“Like a muddied spring or a polluted fountain is a righteous man who gives way before the wicked.” Proverbs 25:26
Accusations went flying: I was not showing kindness, I was not showing humility, I was not being Christ-like, I needed to back down, I was setting a bad example, we were both in the wrong (for arguing, I suppose), we both needed to apologize, and my personal favorite…seeing two Christians arguing made the atheists laugh with derision. Even people who were usually my supporters came out and told me we were both in the wrong for arguing. They all knew the person with whom I was debating, to be intentionally and highly hurtful and rude to anyone who disagreed with him on anything. His sympathizers didn’t necessarily like him or his doings, but none were willing to call him out and all were afraid of me doing so.
“Learn to do good; seek justice, correct oppression; bring justice to the fatherless, plead the widow’s cause.” Isaiah 1:17
I continued to stand my ground, and reiterate that while I understood the concerns of other Christian commenters, there was no room for compromise, and there was no need for an apology on my part; I had only pointed out what was wrong and what everyone already knew. It finally ended with a sizzle rather than a bang, and I was left to ponder the situation. This was, as I have said, not the first time I have dealt with very emotionally abusive “Christian” people before, and the tricks were all the same. The people from my past situations and the people in this online case all were motivated by one thing: The preservation of image.
“The foolish man built his house on the sand. The rain came down, the streams rose, and the winds blew and beat against that house, and it fell with a great crash.” ~Matt. 7:26-27
I’ve written before about churches trying desperately to “look pretty”, churches using melodramatic publicity stunts, and churches using business marketing tactics to draw people in. The preservation of image is another well-known marketing strategy, but one that can be used by individuals, families, small groups, and large groups to help convince outsiders that the practitioner of image preservation is “the best”. Enablers come into play by helping to protect (even viciously) the image of their group, be it large or small. Why are they so hung up on image when Jesus blasted the Pharisees for doing the same in Matthew 23? My guess is because they know that their facade covers up an empty shell, and they just don’t want to deal with cleaning and fixing it up.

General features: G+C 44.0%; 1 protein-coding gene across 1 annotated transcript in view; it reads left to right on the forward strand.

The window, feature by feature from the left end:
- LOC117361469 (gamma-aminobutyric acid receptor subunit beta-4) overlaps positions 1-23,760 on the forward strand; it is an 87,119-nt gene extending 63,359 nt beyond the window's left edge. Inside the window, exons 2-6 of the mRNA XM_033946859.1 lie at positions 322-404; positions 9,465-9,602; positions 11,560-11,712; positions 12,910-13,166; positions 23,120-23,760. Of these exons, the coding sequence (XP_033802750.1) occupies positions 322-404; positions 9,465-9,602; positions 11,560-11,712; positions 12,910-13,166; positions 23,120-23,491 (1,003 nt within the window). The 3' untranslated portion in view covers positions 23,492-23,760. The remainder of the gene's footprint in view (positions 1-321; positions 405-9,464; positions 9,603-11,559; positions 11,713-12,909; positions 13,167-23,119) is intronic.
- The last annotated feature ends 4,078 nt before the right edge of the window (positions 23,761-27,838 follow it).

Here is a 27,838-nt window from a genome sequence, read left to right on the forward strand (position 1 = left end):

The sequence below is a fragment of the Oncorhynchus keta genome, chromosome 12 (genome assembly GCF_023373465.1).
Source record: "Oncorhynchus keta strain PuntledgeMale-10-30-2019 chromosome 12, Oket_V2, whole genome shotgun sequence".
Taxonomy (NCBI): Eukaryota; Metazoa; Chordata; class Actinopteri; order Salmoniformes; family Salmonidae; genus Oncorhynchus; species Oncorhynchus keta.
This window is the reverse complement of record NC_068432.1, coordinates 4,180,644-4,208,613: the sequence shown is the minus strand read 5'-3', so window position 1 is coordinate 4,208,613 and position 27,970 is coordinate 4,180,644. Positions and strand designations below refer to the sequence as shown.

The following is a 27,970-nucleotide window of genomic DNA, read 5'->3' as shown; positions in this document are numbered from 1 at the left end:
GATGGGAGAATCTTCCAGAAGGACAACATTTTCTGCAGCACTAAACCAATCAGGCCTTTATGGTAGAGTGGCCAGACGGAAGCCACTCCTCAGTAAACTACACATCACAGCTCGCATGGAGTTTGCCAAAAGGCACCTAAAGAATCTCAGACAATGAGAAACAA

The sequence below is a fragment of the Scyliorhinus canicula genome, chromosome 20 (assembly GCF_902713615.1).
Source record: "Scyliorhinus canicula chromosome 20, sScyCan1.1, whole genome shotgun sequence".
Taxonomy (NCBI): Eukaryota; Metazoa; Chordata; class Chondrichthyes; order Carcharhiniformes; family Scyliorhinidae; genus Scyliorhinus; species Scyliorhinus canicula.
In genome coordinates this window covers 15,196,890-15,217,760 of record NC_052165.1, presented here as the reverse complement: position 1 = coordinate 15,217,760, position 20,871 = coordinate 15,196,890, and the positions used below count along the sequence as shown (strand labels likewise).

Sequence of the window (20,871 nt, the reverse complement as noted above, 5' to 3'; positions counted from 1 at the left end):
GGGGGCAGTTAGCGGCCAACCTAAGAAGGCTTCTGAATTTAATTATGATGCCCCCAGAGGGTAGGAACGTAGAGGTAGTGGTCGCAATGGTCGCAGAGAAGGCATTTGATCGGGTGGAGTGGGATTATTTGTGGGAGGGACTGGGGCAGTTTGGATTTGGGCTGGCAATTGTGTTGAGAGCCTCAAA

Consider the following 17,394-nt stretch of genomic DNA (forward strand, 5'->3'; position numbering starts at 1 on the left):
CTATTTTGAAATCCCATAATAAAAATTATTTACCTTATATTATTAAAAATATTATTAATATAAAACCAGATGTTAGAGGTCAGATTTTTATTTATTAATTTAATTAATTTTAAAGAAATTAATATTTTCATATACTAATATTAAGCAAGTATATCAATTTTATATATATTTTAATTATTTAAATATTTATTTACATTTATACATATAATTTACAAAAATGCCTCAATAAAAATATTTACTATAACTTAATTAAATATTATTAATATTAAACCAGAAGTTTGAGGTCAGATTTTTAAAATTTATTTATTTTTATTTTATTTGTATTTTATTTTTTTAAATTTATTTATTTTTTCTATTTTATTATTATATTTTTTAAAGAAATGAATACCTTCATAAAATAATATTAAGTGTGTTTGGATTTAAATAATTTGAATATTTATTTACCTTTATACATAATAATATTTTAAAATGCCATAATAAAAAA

But here’s the thing: Who do they think they are really kidding? They deceive only themselves because everyone else sees it or will come to see it for the falseness it is. The Bible tells people to strive to actually live righteously, not pretend to with airs of false piety.
“Why does Jerusalem always turn away? They cling to deceit; they refuse to return. I have listened attentively but they do not say what is right. None of them repent of their wickedness, saying, “What have I done?”…From the least to the greatest, all are greedy for gain; prophets and priests alike, all practice deceit. They dress the wound of my people as though it were not serious. “Peace, peace,” they say, when there is no peace.* Are they ashamed of their detestable conduct? No, they have no shame at all; they do not even know how to blush. So they will fall among the fallen; they will be brought down when they are punished, says the Lord.”~Jeremiah 8:5-12
*My emphasis added
Related articles on this blog: The Church As a Self-Licking Ice Cream Cone